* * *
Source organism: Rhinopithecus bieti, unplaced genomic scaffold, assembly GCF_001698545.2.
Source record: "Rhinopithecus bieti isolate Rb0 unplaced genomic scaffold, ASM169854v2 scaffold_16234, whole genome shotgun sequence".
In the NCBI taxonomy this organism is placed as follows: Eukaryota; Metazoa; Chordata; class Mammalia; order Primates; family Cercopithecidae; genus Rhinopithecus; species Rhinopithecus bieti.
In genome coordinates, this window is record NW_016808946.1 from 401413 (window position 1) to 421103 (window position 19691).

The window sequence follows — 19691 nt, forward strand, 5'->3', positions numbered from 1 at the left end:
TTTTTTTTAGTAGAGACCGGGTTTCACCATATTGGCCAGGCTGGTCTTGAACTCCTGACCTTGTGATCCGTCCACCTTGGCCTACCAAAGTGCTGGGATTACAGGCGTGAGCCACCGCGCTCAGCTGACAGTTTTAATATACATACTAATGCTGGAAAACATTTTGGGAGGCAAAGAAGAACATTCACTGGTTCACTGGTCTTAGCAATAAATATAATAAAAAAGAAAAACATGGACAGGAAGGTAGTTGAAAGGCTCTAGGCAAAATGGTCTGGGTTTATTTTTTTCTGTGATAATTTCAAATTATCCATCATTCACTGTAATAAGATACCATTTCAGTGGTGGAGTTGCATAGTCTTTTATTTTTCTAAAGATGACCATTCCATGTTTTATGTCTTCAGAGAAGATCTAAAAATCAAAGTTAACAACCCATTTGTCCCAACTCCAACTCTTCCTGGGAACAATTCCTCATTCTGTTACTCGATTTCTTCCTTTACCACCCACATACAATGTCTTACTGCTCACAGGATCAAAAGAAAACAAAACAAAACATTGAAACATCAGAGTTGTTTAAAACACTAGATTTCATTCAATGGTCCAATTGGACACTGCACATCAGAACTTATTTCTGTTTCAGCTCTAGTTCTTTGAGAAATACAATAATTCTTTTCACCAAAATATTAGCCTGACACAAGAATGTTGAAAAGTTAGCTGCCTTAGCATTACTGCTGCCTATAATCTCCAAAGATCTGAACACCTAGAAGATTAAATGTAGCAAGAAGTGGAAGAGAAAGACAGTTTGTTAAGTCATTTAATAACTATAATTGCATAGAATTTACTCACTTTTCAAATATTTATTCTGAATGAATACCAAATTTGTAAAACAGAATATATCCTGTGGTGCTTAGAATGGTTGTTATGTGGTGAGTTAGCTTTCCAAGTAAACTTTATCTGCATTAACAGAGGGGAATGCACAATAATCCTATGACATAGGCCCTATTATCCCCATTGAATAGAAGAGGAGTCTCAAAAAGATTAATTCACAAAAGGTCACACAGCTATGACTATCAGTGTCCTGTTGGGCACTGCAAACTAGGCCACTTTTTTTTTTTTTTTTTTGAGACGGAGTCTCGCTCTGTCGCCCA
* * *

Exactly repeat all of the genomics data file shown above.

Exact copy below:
Source organism: Rhinopithecus bieti, unplaced genomic scaffold, assembly GCF_001698545.2.
Source record: "Rhinopithecus bieti isolate Rb0 unplaced genomic scaffold, ASM169854v2 scaffold_16234, whole genome shotgun sequence".
In the NCBI taxonomy this organism is placed as follows: Eukaryota; Metazoa; Chordata; class Mammalia; order Primates; family Cercopithecidae; genus Rhinopithecus; species Rhinopithecus bieti.
In genome coordinates, this window is record NW_016808946.1 from 401413 (window position 1) to 421103 (window position 19691).

The window sequence follows — 19691 nt, forward strand, 5'->3', positions numbered from 1 at the left end:
TTTTTTTTAGTAGAGACCGGGTTTCACCATATTGGCCAGGCTGGTCTTGAACTCCTGACCTTGTGATCCGTCCACCTTGGCCTACCAAAGTGCTGGGATTACAGGCGTGAGCCACCGCGCTCAGCTGACAGTTTTAATATACATACTAATGCTGGAAAACATTTTGGGAGGCAAAGAAGAACATTCACTGGTTCACTGGTCTTAGCAATAAATATAATAAAAAAGAAAAACATGGACAGGAAGGTAGTTGAAAGGCTCTAGGCAAAATGGTCTGGGTTTATTTTTTTCTGTGATAATTTCAAATTATCCATCATTCACTGTAATAAGATACCATTTCAGTGGTGGAGTTGCATAGTCTTTTATTTTTCTAAAGATGACCATTCCATGTTTTATGTCTTCAGAGAAGATCTAAAAATCAAAGTTAACAACCCATTTGTCCCAACTCCAACTCTTCCTGGGAACAATTCCTCATTCTGTTACTCGATTTCTTCCTTTACCACCCACATACAATGTCTTACTGCTCACAGGATCAAAAGAAAACAAAACAAAACATTGAAACATCAGAGTTGTTTAAAACACTAGATTTCATTCAATGGTCCAATTGGACACTGCACATCAGAACTTATTTCTGTTTCAGCTCTAGTTCTTTGAGAAATACAATAATTCTTTTCACCAAAATATTAGCCTGACACAAGAATGTTGAAAAGTTAGCTGCCTTAGCATTACTGCTGCCTATAATCTCCAAAGATCTGAACACCTAGAAGATTAAATGTAGCAAGAAGTGGAAGAGAAAGACAGTTTGTTAAGTCATTTAATAACTATAATTGCATAGAATTTACTCACTTTTCAAATATTTATTCTGAATGAATACCAAATTTGTAAAACAGAATATATCCTGTGGTGCTTAGAATGGTTGTTATGTGGTGAGTTAGCTTTCCAAGTAAACTTTATCTGCATTAACAGAGGGGAATGCACAATAATCCTATGACATAGGCCCTATTATCCCCATTGAATAGAAGAGGAGTCTCAAAAAGATTAATTCACAAAAGGTCACACAGCTATGACTATCAGTGTCCTGTTGGGCACTGCAAACTAGGCCACTTTTTTTTTTTTTTTTTTGAGACGGAGTCTCGCTCTGTCGCCCA